July 18, 2019

Anti-Semitism and Jewish Illusions

Photo by Abir Sultan/Reuters

“It is a year that saw the highest number of Jews murdered in anti-Semitic attacks since the 1990s.”

— Naftali Bennett, Israel’s minister of Diaspora affairs

Naftali Bennett’s comment on 2018, based on a recent report issued by Israel’s Diaspora Affairs Ministry, sounds dramatic, but it is not. One attack — the October shooting massacre that killed 11 at the Tree of Life synagogue in Pittsburgh — made the year deadlier than previous years. One attack in 1994 — in which 85 were killed and hundreds injured by a suicide truck bomber who drove into the Israeli embassy in Buenos Aires, Argentina — made that year the deadliest in three decades. 

One deadly attack does not tell us much about anti-Semitism. Jews can enjoy stability and acceptability and still have to contend with a deadly attack. Jews can suffer from instability and see a declining level of their acceptability without having to absorb deadly attacks. 

What made 2018 so worrying was the rise of the combination of both — instability and death. Decline of tolerance in Europe, in America and in liberal circles as well as nationalist circles made 2018 feel as if the world was changing in ways that would make it less safe and less hospitable for Jews. It changed in ways that made it possible for people, on the political right and left, to resort to “the same stereotypical elements.”

Professor Deborah Lipstadt, author of “Antisemitism: Here and Now,” defined such hostility in an interview with The New Yorker. “It is the same old, same old,” Lipstadt said. “Things are changing, and we’ve got to find someone to blame it on.” 

Lipstadt said that when it comes to anti-Semitism, “I know it when I see it.”

So, she must be the lucky one who knows for sure, even though other Jews continue to debate the report. For example, they probably will debate the emphasis that Israel’s Ministry of Diaspora Affairs put on the report that “70 percent of anti-Jewish attacks were anti-Israel in nature.” Some of these were attacks that more than a handful of Israel critics refuse to see as anti-Semitic. (They see it but still do not know it.) The ministry’s report also considers the right-wing, white-supremacist anti-Semitism of the United States to be as serious as the anti-Semitism seen in Europe’s Muslim communities. This perspective, too, can be another cause for Jewish debate: Is the real danger of anti-Semitism coming from the right wing or the left wing?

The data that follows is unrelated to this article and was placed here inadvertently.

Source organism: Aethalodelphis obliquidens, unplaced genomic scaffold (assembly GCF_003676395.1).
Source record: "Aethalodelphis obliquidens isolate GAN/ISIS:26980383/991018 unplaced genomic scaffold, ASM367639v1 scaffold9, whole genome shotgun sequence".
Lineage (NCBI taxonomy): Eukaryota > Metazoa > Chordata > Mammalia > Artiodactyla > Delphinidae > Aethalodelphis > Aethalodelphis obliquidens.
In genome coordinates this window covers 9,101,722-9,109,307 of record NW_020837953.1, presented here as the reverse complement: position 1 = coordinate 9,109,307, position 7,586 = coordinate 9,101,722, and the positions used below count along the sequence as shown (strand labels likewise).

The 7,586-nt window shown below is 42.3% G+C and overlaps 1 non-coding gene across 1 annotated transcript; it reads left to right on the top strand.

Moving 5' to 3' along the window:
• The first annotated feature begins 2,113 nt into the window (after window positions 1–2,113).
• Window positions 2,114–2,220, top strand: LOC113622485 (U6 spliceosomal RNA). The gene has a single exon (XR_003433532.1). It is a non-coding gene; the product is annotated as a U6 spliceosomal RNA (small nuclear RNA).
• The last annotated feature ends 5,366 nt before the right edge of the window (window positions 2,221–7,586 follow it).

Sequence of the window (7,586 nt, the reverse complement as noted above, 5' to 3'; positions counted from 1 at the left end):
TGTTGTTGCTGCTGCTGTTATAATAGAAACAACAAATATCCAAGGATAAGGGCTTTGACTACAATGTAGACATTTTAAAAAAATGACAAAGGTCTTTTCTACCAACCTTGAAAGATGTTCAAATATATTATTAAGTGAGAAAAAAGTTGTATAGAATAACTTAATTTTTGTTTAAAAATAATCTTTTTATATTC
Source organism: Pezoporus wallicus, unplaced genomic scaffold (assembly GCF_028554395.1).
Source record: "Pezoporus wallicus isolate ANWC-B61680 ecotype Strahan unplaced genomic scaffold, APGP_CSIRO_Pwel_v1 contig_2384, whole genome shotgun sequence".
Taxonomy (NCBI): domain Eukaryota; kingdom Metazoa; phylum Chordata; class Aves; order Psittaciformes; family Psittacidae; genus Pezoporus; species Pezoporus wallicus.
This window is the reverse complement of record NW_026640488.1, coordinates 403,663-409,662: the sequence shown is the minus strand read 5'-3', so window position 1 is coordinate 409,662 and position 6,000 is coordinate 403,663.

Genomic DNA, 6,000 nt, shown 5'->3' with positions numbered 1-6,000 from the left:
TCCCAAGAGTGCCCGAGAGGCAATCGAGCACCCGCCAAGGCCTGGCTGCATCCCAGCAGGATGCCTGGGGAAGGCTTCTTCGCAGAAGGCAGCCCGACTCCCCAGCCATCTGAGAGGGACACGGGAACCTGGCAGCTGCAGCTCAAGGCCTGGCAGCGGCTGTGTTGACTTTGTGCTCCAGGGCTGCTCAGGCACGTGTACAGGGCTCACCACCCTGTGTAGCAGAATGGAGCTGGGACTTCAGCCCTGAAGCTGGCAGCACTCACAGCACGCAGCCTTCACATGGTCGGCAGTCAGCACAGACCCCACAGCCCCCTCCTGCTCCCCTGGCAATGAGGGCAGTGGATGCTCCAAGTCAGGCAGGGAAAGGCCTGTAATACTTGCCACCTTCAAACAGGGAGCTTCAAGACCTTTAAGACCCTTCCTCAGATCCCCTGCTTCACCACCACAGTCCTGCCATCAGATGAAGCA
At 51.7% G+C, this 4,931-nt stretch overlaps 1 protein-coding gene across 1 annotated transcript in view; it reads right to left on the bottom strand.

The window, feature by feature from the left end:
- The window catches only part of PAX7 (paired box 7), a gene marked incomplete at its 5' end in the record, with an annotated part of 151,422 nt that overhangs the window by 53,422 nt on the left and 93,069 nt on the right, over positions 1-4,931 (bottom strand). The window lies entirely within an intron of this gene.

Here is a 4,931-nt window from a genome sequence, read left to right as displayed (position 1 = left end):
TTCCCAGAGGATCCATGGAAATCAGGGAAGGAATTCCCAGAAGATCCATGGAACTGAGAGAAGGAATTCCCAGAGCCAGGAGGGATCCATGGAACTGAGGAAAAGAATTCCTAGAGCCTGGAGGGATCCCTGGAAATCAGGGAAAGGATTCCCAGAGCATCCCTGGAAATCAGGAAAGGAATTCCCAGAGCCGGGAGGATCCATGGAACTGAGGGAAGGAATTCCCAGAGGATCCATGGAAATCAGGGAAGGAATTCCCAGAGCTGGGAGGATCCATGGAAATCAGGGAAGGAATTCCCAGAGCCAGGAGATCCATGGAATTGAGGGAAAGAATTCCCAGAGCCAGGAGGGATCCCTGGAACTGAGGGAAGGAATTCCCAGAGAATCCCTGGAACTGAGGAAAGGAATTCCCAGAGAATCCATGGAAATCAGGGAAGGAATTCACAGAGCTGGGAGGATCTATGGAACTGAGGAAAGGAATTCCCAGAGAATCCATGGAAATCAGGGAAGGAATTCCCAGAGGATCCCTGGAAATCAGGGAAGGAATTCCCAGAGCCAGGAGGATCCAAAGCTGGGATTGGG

Right, left or both, one thing does not change: Anti-Semites might believe that Jews control the world, but the fact is that Jews cannot even control anti-Semitism. They have never had the power to tame anti-Semitism. They have never had the resources to reverse global trends of instability and populism that increase the likelihood of anti-Semitism. They did not have it in the early 20th century and they do not have it today. And they’d better remember that. They’d better not delude themselves that by being nicer or meaner, more visible or less visible, or by supporting or opposing this or that political camp, they can have real impact on where the world goes from here. 

This does not mean that Jews should stay silent when anti-Semitism is on the rise. Exposing anti-Semitism is important. Drawing boundaries, beyond which views can no longer be considered legitimate, is crucial (if not always easy). Criticizing anti-Semitism that expresses itself in different settings (Charlottesville and the Women’s March) is elementary.  

Having said that, and having done all that and more, Jews must go beyond simply expressing condemnation against acts of anti-Semitism — they must address it without illusions. Jews must not think that by fighting against the boycott, divestment and sanctions movement that they can eliminate anti-Semitism of the left. Jews must not assume that by working to unseat President Donald Trump that they can eliminate anti-Semitism of the right.

Jews did not create world disorder; they cannot create world order. 

What, then, should Jews assume? That they must be strong, that they must have unity, that they must prepare for difficult times by solidifying their institutions and communities. This past week, when the world marked the annual international Holocaust Memorial Day on Jan. 27, the Jews were reminded that they have important and dedicated allies in the fight against anti-Semitism. And yet, what they must assume, what they must remember, is that these crucial allies do not have as much at stake in this fight as the Jews do.


Shmuel Rosner is senior political editor. For more analysis of Israeli and international politics, visit Rosner’s Domain at jewishjournal.com/rosnersdomain.